Storage Stability of Dietary Nitrate and Phenolic Compounds in Beetroot (Beta vulgaris) and Arugula (Eruca sativa) Juices.
Additional Document Info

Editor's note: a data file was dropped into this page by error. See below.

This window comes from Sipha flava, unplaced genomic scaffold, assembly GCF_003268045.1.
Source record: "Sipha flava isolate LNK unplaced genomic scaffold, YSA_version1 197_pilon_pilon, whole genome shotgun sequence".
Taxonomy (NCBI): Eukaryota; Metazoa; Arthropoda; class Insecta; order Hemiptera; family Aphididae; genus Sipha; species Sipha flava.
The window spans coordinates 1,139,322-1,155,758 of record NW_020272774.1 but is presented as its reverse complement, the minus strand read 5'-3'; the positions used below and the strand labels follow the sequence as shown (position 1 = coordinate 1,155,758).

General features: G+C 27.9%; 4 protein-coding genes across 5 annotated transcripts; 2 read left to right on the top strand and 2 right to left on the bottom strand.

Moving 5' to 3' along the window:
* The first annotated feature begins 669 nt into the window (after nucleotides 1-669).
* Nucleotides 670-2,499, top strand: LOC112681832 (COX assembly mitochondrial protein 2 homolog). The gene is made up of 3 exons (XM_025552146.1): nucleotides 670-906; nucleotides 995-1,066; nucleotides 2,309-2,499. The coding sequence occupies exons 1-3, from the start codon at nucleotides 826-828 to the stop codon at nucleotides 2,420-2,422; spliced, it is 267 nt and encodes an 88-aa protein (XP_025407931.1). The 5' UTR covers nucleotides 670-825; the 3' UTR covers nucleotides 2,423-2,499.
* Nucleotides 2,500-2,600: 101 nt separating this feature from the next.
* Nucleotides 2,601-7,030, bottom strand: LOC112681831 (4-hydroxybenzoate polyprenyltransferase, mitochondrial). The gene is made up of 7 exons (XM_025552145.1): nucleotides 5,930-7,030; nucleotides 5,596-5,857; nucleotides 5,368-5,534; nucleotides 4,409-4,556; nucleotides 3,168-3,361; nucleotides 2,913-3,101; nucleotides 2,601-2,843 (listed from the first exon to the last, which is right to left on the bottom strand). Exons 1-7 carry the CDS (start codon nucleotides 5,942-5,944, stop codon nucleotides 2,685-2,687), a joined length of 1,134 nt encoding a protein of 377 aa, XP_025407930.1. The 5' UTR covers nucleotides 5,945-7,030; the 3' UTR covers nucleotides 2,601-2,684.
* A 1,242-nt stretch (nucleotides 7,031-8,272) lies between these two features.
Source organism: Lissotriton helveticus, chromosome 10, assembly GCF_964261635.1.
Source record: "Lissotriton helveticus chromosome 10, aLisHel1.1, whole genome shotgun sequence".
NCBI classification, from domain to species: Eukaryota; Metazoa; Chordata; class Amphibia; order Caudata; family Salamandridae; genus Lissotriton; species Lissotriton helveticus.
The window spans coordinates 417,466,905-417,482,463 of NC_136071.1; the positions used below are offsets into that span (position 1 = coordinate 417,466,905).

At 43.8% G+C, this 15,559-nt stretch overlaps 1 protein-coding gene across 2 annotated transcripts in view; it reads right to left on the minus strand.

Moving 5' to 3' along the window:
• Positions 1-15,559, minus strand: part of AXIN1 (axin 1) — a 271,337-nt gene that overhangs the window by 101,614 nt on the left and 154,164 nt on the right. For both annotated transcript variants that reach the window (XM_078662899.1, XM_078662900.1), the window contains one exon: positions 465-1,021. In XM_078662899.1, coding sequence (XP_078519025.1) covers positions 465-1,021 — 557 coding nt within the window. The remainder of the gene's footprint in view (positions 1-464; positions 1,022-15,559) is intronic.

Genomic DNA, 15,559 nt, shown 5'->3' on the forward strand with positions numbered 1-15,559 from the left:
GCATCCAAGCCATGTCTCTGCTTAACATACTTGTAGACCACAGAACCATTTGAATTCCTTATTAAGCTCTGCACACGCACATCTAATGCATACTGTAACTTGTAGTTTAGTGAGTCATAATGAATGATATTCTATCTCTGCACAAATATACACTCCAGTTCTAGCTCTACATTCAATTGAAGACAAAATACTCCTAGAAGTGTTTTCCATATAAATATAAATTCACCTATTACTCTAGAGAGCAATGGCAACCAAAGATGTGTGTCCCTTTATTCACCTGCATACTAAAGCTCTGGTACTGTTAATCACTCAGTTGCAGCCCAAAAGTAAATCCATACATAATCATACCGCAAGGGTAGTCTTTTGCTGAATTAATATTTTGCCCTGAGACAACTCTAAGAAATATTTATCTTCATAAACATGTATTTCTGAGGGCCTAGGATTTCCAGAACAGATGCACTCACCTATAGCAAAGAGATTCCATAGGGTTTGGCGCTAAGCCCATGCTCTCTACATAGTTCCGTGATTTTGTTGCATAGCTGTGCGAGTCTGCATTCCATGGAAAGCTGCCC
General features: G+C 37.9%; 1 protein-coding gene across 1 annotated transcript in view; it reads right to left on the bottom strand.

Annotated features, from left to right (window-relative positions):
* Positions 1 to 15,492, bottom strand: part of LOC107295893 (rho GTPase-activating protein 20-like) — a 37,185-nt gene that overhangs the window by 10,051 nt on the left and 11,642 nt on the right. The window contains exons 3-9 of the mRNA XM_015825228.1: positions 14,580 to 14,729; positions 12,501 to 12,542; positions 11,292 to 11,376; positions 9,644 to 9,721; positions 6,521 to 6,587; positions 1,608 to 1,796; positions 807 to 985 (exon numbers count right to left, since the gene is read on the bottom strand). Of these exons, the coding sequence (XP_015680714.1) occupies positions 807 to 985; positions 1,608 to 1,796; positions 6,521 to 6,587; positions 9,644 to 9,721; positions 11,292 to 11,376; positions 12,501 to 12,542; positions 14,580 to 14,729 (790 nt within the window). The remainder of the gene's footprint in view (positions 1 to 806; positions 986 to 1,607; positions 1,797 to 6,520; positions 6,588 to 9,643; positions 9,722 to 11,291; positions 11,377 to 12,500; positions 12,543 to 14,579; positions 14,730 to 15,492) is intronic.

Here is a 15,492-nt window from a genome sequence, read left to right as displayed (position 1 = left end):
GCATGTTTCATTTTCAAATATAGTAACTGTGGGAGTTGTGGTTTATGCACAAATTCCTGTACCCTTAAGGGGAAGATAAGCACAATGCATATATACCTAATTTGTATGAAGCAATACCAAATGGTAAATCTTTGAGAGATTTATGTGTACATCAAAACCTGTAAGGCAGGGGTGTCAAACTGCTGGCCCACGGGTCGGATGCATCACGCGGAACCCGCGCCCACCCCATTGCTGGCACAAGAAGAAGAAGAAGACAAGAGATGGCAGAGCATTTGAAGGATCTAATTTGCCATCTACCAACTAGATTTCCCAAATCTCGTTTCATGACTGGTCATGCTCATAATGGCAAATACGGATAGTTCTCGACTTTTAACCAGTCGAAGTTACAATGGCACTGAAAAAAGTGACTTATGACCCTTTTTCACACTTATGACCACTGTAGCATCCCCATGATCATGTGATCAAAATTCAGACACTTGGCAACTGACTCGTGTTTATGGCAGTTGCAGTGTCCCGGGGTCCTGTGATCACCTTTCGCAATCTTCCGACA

UNLABELLED: Nitrate and polyphenols from the diet may enhance the production and bioavailability of nitric oxide, a radical signaling molecule critical for cardiovascular health. Understanding the stability of these bioactives in beetroot and arugula juices is important for their functions. In this study, the stability of nitrate and phenolics in beetroot and arugula juices was measured for 32 days at different temperatures (25, 4, -20, and -80 C). The levels of nitrate were measured by reversed-phase HPLC and initial levels were found to be 4965.34 72.69 g/mL for beetroot and 6310.20 24.79 g/mL for arugula. Interestingly, nitrate degradation started within 24 hr at 25 C and after 4 days at 4 C. At -20 C and -80 C, nitrate levels remained stable for one month. Total phenolics and free radical scavenging activity varied significantly during storage conditions. Beetroot juice at 25 C, significant decrease in total phenolics and antioxidant activity was observed, whereas at 4, -20 and -80 C, the levels remained relatively stable. By contrast, arugula juice at 25 and 4 C, an increase in total phenolics and antioxidant activity were observed after one month. Furthermore, UPLC-HR-QTOF-MS analysis demonstrated that flavonoid glucosides were converted to their aglycones and lower phenolics, resulting in higher total phenolics and antioxidant activity during storage. In conclusion, beetroot and arugula juices required frozen conditions for long-term storage to prevent degradation of nitrate and to maintain their nutritional value. PRACTICAL APPLICATION: Beetroot and arugula juices have health-beneficial compounds such as nitrate and phenolics. Understanding the proper storage conditions can allow consumers to make informed choices that can help fresh juices to maintain their health promoting properties.